There were few cars and little loud music a hundred years ago. If you listen to pop music recordings even into the 1950’s, what you’ll hear is delicate compared to modern sound, including the early rock songs that were denounced (at the time) as loud and pounding. Society all around us has gotten louder too. It’s not just the power sound systems, but also the pervasive trucks and cars and machines.
In the early 1970’s music seemed to have gotten as loud as it could get, but it continued to increase in volume. What we might call “natural” sounds decay quickly after they are sounded; that is, with the exception of instruments like the organ, each sound is at its loudest at first, and then dies away. But electronically enhanced music need not decay. More and more, every sound played by a band just stayed there at its loudest until it stopped.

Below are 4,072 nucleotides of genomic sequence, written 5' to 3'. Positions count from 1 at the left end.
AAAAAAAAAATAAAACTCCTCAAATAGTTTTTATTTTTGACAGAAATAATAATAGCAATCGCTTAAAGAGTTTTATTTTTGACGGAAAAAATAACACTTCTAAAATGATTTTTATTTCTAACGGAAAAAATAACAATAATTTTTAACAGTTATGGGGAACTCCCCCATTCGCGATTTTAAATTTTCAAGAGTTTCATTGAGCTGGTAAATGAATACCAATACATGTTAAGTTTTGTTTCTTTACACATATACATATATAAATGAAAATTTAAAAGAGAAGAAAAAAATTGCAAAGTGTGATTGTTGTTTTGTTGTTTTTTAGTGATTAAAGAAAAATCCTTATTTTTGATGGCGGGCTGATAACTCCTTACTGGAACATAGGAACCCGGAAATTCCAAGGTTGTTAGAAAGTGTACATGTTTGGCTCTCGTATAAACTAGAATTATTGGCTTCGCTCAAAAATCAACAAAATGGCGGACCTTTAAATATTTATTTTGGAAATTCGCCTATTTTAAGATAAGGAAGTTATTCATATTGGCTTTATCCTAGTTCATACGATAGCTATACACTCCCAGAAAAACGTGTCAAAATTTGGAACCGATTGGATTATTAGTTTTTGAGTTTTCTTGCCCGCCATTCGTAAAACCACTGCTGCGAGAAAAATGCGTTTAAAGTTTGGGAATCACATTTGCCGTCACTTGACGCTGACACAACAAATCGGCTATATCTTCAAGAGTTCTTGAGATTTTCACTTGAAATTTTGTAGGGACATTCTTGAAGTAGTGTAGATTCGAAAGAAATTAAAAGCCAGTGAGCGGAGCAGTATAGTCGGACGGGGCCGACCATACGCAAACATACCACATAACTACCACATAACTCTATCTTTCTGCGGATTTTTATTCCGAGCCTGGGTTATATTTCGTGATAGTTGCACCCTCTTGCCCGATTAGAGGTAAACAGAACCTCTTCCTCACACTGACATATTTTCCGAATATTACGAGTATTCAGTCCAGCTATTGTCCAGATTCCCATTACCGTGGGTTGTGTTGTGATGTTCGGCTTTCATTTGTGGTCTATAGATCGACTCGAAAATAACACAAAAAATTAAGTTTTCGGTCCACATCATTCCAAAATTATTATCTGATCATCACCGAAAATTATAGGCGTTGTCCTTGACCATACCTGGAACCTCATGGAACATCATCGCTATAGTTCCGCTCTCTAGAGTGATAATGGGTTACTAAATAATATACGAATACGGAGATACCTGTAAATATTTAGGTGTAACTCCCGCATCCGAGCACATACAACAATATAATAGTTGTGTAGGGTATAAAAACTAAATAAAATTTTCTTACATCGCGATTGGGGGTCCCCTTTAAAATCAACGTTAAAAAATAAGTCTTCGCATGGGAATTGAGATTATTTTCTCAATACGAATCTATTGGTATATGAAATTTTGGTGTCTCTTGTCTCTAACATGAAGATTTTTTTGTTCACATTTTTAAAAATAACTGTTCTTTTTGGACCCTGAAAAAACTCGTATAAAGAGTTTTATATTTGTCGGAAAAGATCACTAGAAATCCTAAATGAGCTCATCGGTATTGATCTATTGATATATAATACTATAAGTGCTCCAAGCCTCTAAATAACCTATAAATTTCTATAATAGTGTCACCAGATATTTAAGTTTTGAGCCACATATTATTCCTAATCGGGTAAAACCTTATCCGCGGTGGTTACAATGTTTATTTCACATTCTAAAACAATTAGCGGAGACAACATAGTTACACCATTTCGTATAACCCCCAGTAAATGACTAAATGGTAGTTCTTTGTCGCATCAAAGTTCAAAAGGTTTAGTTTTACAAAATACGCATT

Classical music does not use this sort of electronic sound much, but even classical music got much louder in the last hundred years. Perhaps it had to, to get our attention in a loud century. Recordings have been preserved, and it’s easy to hear the trends.
Last night I was at a banquet dinner. Hundreds of people were all talking at once in an enormous room, and it seemed to me that I was having a typically 21st century LOUD experience. Then I asked myself: what happened a hundred years ago when you put 300 happy people into a big room? Did they make the same amount of noise? If they did, would it have seemed much louder and less natural to them than it does to us? Or did they somehow, because their civilization was different, talk more quietly or not all at once? Would I have been amazed to be at a similar banquet a hundred years ago?